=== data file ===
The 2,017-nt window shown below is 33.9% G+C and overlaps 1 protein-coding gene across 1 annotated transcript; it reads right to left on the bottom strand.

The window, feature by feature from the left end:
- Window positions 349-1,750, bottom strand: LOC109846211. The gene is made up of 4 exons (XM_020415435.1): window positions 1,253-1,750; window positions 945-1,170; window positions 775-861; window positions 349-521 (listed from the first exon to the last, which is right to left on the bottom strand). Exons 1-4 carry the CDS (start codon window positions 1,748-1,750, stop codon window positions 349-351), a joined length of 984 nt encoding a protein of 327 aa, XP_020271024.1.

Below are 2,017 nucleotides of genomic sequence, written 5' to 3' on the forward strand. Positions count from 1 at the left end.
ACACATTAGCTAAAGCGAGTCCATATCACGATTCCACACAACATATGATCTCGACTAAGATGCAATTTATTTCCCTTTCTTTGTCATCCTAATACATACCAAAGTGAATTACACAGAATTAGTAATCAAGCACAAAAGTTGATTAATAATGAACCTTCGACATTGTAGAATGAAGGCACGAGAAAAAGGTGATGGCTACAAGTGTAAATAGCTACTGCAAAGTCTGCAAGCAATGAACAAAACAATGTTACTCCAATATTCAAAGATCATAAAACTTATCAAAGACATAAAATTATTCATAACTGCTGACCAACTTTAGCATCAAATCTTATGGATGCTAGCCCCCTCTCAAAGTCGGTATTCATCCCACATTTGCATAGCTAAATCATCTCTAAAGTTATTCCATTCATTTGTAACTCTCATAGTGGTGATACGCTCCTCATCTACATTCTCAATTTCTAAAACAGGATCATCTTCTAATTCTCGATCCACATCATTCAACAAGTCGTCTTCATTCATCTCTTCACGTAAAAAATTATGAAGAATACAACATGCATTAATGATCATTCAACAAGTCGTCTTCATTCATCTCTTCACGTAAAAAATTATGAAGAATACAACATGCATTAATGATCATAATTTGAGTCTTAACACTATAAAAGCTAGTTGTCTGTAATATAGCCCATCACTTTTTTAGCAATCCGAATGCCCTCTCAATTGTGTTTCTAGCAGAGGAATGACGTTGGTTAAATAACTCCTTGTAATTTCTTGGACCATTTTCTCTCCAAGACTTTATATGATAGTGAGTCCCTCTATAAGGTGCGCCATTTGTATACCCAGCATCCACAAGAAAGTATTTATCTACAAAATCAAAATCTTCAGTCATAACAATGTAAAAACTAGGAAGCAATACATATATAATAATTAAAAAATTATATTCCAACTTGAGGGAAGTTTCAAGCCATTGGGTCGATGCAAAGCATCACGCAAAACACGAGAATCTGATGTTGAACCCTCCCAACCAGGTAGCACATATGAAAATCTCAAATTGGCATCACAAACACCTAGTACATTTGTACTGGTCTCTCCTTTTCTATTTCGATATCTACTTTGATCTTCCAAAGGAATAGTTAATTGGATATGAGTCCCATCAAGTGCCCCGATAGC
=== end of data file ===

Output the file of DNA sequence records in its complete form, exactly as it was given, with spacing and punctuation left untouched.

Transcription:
The 2,017-nt window shown below is 33.9% G+C and overlaps 1 protein-coding gene across 1 annotated transcript; it reads right to left on the bottom strand.

The window, feature by feature from the left end:
- Window positions 349-1,750, bottom strand: LOC109846211. The gene is made up of 4 exons (XM_020415435.1): window positions 1,253-1,750; window positions 945-1,170; window positions 775-861; window positions 349-521 (listed from the first exon to the last, which is right to left on the bottom strand). Exons 1-4 carry the CDS (start codon window positions 1,748-1,750, stop codon window positions 349-351), a joined length of 984 nt encoding a protein of 327 aa, XP_020271024.1.

Below are 2,017 nucleotides of genomic sequence, written 5' to 3' on the forward strand. Positions count from 1 at the left end.
ACACATTAGCTAAAGCGAGTCCATATCACGATTCCACACAACATATGATCTCGACTAAGATGCAATTTATTTCCCTTTCTTTGTCATCCTAATACATACCAAAGTGAATTACACAGAATTAGTAATCAAGCACAAAAGTTGATTAATAATGAACCTTCGACATTGTAGAATGAAGGCACGAGAAAAAGGTGATGGCTACAAGTGTAAATAGCTACTGCAAAGTCTGCAAGCAATGAACAAAACAATGTTACTCCAATATTCAAAGATCATAAAACTTATCAAAGACATAAAATTATTCATAACTGCTGACCAACTTTAGCATCAAATCTTATGGATGCTAGCCCCCTCTCAAAGTCGGTATTCATCCCACATTTGCATAGCTAAATCATCTCTAAAGTTATTCCATTCATTTGTAACTCTCATAGTGGTGATACGCTCCTCATCTACATTCTCAATTTCTAAAACAGGATCATCTTCTAATTCTCGATCCACATCATTCAACAAGTCGTCTTCATTCATCTCTTCACGTAAAAAATTATGAAGAATACAACATGCATTAATGATCATTCAACAAGTCGTCTTCATTCATCTCTTCACGTAAAAAATTATGAAGAATACAACATGCATTAATGATCATAATTTGAGTCTTAACACTATAAAAGCTAGTTGTCTGTAATATAGCCCATCACTTTTTTAGCAATCCGAATGCCCTCTCAATTGTGTTTCTAGCAGAGGAATGACGTTGGTTAAATAACTCCTTGTAATTTCTTGGACCATTTTCTCTCCAAGACTTTATATGATAGTGAGTCCCTCTATAAGGTGCGCCATTTGTATACCCAGCATCCACAAGAAAGTATTTATCTACAAAATCAAAATCTTCAGTCATAACAATGTAAAAACTAGGAAGCAATACATATATAATAATTAAAAAATTATATTCCAACTTGAGGGAAGTTTCAAGCCATTGGGTCGATGCAAAGCATCACGCAAAACACGAGAATCTGATGTTGAACCCTCCCAACCAGGTAGCACATATGAAAATCTCAAATTGGCATCACAAACACCTAGTACATTTGTACTGGTCTCTCCTTTTCTATTTCGATATCTACTTTGATCTTCCAAAGGAATAGTTAATTGGATATGAGTCCCATCAAGTGCCCCGATAGC